Think of a diffusor as a more complicated flat wall. A wall is actually really effective in scattering reflections but, as you get farther away, starts producing more and more concentrated lobing, while true diffusors introduce time and amplitude variations to reflections over a wide range of angles. Absorbers work the same way, but only for amplitude (so no scattering or time variations are introduced).

Diffusor effectiveness ends us being determined by 1) incident angle, 2) receiver angle, 3) size, 4) distance.

When you look at that on a frequency-dependent basis, the wavelength of sound below 1kHz starts produce lobing issues in diffusors (in the same sense as you would talk about polar response and lobing in loudspeakers) so the pro companies like RPG limit diffusion around there, the bottom-end limit being 500Hz. I understand there are ways to design around this but it's not simple, requiring whole-room simulations, and usually avoided for small rooms.

Diffusors also absorb sound, which has to be taken into account, and the absorption pattern is not even.

So, net, there is no reason not to use diffusors at first-reflection points apart from 1) the colouration (i.e., frequency-specific effects) that others mentioned above and 2) the lack of distance from diffusor to the listening position. Trevor Cox and Peter D'Antonio recommend something like a minimum of 2m to 3m if I remember right, though the technical recommendation would be based on the wavelength of the lowest effective frequency.

That specific graph you posted looks like it's for the Visacoustic product. Consider it fanciful, heavily smoothed or representative of a hyper-specific use case. It is really hard to achieve that kind of even response.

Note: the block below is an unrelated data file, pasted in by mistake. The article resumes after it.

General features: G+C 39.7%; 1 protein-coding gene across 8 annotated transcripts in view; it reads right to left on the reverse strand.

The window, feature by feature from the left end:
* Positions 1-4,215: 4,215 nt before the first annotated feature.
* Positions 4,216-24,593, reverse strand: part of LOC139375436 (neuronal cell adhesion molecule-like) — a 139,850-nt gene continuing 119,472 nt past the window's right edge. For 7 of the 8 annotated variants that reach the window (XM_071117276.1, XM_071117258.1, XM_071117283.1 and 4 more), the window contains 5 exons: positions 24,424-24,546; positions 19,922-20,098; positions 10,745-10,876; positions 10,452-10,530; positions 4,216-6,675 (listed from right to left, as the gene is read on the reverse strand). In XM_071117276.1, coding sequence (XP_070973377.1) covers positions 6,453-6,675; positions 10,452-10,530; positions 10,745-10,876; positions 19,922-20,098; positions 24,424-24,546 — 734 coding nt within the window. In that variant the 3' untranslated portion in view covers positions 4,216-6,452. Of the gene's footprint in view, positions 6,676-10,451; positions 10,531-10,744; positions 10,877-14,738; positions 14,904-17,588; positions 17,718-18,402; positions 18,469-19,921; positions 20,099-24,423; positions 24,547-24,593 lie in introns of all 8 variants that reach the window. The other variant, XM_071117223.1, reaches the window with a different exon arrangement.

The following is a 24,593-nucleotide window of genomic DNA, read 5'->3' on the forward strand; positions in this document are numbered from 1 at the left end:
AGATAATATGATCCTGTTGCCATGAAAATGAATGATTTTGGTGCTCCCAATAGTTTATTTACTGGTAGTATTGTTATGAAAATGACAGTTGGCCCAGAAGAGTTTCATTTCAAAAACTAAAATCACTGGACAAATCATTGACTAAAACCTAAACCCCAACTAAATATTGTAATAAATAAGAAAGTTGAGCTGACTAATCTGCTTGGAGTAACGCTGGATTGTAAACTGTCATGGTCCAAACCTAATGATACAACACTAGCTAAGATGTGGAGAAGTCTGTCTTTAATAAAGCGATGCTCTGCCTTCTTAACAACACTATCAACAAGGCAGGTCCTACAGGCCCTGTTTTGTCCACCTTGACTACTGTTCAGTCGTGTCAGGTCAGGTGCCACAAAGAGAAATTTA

Bjorn

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#9
The problem with diffusing "first reflections" in most small rooms is that there isn't sufficient distance for broadband diffusion. Therefore, the diffusion ends up being a bandlimited treatment which alters the sprectrum content to the degree of what's being used. That doesn't mean is still can't work ok and some may prefer it as well, but broadband treatment is always more correct or "neutral".

It's also a question of accuracy vs a more spacious sound field. Attenuating early arriving specular reflections gives the highes insight into the recorded material.

A middle way is using a hybrid product like RPG BAD Arc that diffuses primarily above 800 Hz and absorbs primarily below 800 Hz. This way one can achieve effect down to the Schroeder or even lower for that matter with no great distance required. However, it doesn't diffuse like a high quality 1D diffuser.
 
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Music1969

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Thread Starter #10
Thanks for all the replies!

The reason I'm interested in diffusing is after reading @j_j's old presentation attached.